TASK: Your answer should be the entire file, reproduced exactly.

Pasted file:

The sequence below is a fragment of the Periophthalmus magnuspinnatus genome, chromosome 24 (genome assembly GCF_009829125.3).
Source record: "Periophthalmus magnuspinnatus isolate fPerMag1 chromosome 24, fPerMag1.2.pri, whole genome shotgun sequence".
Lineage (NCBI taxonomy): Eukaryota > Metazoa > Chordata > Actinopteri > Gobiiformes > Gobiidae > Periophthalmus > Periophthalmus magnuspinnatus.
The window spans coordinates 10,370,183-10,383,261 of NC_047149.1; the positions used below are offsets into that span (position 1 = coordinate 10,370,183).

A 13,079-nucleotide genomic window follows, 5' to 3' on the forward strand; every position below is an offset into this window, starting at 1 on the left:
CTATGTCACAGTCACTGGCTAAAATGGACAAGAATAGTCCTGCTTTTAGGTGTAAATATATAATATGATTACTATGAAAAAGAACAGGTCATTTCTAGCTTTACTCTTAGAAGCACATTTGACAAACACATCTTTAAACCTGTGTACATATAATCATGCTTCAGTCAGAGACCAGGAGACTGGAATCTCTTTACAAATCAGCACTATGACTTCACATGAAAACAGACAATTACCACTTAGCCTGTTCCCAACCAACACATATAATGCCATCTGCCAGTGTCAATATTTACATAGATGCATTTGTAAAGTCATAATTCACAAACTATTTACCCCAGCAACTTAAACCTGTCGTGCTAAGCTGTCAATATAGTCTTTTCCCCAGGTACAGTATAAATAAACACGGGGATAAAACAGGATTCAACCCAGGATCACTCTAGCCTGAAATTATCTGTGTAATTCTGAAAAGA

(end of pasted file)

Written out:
The sequence below is a fragment of the Periophthalmus magnuspinnatus genome, chromosome 24 (genome assembly GCF_009829125.3).
Source record: "Periophthalmus magnuspinnatus isolate fPerMag1 chromosome 24, fPerMag1.2.pri, whole genome shotgun sequence".
Lineage (NCBI taxonomy): Eukaryota > Metazoa > Chordata > Actinopteri > Gobiiformes > Gobiidae > Periophthalmus > Periophthalmus magnuspinnatus.
The window spans coordinates 10,370,183-10,383,261 of NC_047149.1; the positions used below are offsets into that span (position 1 = coordinate 10,370,183).

A 13,079-nucleotide genomic window follows, 5' to 3' on the forward strand; every position below is an offset into this window, starting at 1 on the left:
CTATGTCACAGTCACTGGCTAAAATGGACAAGAATAGTCCTGCTTTTAGGTGTAAATATATAATATGATTACTATGAAAAAGAACAGGTCATTTCTAGCTTTACTCTTAGAAGCACATTTGACAAACACATCTTTAAACCTGTGTACATATAATCATGCTTCAGTCAGAGACCAGGAGACTGGAATCTCTTTACAAATCAGCACTATGACTTCACATGAAAACAGACAATTACCACTTAGCCTGTTCCCAACCAACACATATAATGCCATCTGCCAGTGTCAATATTTACATAGATGCATTTGTAAAGTCATAATTCACAAACTATTTACCCCAGCAACTTAAACCTGTCGTGCTAAGCTGTCAATATAGTCTTTTCCCCAGGTACAGTATAAATAAACACGGGGATAAAACAGGATTCAACCCAGGATCACTCTAGCCTGAAATTATCTGTGTAATTCTGAAAAGA